U.S. Drought Monitor Report for the Week Ending Nov. 30 (Text)

Following is the text of the weekly U.S. Drought Monitor as released by the National Drought Mitigation Center in Lincoln, Nebraska:

From Tuesday morning, November 30, through Wednesday morning, December 1, widespread heavy precipitation totaling 1 to 4 inches fell from the southern Alabama and the Florida Panhandle northeastward through central and western Pennsylvania and far western New York. Moderate amounts fell from northwestern Alabama northeastward through southern and eastern Ohio, and along the Piedmont and parts of the Coastal Plains from southern Georgia northward through eastern Pennsylvania and most of upstate New York. However, this precipitation fell after the valid Drought Monitor period, which ended Tuesday morning, November 30, and thus was not considered in this week’s Drought Monitor.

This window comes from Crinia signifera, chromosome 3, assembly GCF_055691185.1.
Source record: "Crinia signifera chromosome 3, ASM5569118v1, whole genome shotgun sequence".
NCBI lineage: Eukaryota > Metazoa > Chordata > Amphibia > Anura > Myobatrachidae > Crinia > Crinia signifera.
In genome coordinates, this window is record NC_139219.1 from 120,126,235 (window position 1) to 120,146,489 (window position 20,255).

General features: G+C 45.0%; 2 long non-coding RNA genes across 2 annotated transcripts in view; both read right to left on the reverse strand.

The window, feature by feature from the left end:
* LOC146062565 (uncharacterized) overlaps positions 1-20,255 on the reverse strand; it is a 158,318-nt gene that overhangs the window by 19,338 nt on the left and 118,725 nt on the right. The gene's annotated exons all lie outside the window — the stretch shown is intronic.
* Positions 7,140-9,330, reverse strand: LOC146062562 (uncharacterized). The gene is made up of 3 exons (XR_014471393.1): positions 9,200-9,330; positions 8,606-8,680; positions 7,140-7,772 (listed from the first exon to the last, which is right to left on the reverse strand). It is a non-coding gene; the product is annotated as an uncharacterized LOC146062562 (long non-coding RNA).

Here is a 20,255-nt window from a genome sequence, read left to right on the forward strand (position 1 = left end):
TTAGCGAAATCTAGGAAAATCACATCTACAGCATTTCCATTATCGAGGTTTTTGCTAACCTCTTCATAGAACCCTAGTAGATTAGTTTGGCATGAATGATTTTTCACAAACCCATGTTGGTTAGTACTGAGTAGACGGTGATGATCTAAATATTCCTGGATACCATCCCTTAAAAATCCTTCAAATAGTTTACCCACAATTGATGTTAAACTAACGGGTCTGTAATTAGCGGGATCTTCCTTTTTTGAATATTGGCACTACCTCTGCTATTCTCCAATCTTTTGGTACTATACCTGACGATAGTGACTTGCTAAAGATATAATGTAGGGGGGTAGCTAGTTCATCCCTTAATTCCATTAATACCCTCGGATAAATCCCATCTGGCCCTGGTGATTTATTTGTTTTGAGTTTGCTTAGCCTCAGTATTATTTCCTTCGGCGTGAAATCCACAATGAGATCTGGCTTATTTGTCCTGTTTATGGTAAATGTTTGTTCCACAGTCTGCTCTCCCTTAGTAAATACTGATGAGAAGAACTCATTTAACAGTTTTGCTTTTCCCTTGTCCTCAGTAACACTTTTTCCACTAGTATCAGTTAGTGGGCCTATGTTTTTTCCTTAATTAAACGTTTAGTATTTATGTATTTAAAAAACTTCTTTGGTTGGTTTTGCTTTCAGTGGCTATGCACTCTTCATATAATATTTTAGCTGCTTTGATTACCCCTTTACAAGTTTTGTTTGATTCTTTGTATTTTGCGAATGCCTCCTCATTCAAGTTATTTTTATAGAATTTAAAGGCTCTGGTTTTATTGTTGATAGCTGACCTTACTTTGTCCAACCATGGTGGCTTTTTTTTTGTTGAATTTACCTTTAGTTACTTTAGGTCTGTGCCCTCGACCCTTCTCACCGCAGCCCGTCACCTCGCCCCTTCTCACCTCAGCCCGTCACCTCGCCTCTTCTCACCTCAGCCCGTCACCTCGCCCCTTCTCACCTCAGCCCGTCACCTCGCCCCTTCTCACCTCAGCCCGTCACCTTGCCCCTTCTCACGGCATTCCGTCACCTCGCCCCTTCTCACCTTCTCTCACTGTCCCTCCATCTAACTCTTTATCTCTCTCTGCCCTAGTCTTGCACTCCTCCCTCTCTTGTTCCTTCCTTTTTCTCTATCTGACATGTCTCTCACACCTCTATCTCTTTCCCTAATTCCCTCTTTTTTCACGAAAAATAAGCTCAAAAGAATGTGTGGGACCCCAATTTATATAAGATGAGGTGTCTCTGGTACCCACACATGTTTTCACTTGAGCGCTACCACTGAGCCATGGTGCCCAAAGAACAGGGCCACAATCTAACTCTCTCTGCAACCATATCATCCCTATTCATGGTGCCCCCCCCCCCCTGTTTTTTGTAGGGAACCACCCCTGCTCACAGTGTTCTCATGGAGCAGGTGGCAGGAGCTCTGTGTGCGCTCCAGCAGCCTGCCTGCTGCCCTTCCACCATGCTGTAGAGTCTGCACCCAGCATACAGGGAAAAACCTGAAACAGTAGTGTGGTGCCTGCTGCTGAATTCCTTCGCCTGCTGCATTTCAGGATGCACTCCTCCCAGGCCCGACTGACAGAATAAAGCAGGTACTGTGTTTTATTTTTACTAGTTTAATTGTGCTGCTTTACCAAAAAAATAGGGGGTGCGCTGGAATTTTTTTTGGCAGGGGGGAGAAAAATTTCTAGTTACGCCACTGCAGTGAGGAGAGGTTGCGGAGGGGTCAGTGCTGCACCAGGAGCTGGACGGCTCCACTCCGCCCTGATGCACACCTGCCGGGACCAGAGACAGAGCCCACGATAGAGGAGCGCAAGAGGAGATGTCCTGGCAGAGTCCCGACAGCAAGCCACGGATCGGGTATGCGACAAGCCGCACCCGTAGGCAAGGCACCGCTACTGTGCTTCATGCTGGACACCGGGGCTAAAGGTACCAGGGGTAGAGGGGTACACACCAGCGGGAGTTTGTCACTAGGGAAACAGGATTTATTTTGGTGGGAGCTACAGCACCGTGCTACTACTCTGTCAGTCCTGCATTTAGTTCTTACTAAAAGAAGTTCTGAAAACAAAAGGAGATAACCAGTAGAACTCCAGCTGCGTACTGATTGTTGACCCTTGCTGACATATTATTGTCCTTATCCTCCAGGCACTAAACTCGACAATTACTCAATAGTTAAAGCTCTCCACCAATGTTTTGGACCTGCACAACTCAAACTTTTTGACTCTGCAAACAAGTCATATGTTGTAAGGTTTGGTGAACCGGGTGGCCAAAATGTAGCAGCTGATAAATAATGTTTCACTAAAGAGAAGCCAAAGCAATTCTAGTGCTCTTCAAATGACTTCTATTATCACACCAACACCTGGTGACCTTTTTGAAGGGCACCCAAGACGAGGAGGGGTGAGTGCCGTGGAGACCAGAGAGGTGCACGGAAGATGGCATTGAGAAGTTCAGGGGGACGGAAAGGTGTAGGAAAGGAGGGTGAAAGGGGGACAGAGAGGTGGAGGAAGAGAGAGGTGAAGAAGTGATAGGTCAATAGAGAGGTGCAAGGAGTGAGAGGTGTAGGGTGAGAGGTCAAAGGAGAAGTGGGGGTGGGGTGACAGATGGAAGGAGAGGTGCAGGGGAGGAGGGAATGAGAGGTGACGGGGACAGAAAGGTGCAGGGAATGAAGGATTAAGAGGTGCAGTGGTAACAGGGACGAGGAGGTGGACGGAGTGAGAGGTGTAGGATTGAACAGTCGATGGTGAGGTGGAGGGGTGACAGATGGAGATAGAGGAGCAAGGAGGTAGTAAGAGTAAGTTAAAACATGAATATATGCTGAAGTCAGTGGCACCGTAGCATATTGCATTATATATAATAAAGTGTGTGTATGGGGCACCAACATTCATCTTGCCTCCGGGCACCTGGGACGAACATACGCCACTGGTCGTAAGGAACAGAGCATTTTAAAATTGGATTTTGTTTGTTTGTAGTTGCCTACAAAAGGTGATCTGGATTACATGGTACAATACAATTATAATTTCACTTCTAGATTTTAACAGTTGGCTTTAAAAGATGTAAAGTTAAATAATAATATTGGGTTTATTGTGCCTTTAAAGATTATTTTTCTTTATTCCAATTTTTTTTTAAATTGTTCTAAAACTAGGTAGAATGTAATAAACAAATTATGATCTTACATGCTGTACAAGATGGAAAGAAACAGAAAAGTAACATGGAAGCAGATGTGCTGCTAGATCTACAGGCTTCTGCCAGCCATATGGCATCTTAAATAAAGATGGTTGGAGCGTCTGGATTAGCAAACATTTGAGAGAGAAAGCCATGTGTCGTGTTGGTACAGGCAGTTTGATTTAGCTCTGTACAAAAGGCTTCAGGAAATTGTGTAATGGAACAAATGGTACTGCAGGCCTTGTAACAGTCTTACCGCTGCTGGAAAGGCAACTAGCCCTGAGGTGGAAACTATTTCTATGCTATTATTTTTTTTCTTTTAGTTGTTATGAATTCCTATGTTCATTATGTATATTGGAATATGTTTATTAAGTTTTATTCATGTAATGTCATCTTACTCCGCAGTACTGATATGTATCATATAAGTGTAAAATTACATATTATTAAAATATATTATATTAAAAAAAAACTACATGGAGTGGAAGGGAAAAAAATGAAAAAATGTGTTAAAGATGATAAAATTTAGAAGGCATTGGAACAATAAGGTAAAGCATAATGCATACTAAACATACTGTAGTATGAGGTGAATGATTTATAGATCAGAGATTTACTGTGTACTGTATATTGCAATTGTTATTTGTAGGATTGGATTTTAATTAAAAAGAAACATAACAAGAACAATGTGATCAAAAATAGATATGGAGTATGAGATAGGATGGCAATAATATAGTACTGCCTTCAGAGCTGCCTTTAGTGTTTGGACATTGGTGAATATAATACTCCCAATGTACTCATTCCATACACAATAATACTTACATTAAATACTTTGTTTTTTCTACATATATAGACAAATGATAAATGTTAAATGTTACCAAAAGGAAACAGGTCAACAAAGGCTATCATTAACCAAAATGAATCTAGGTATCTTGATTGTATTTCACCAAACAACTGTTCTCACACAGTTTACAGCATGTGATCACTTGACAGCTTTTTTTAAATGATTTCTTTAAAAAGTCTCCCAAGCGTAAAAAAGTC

Eastern Seaboard: Two to locally five inches fell on a small area along the upstate South Carolina/North Carolina border into extreme northeastern Georgia, but significantly drier conditions prevailed elsewhere. The eastern slopes of the Appalachians recorded 0.5 to 2.0 inches of precipitation with isolated higher amounts while only a few tenths of an inch fell from the Piedmont areas to the Atlantic Coast. As a result, dryness and drought remained unchanged in most areas, with some expansion of D0 conditions into southeastern Virginia and eastern sections of the Carolinas. Areas of southern Georgia and the western half of South Carolina received 4 to locally 8 inches less precipitation than normal during the last 90 days while other areas of dryness and drought date back 30 to 60 days.

Florida: After another week of little to no rainfall, D0 conditions have expanded to cover all but extreme southeastern sections of the state, and severe to extreme drought now exists across eastern sections of the northern and eastern Panhandle. Over the last 90 days, parts of northeastern and east-central Florida recorded 8 to locally over 12 inches less precipitation than normal while deficits of 4 to 8 inches covered most other portions of central and northern Florida as dryness and, in some areas, serious drought conditions continued to develop and expand.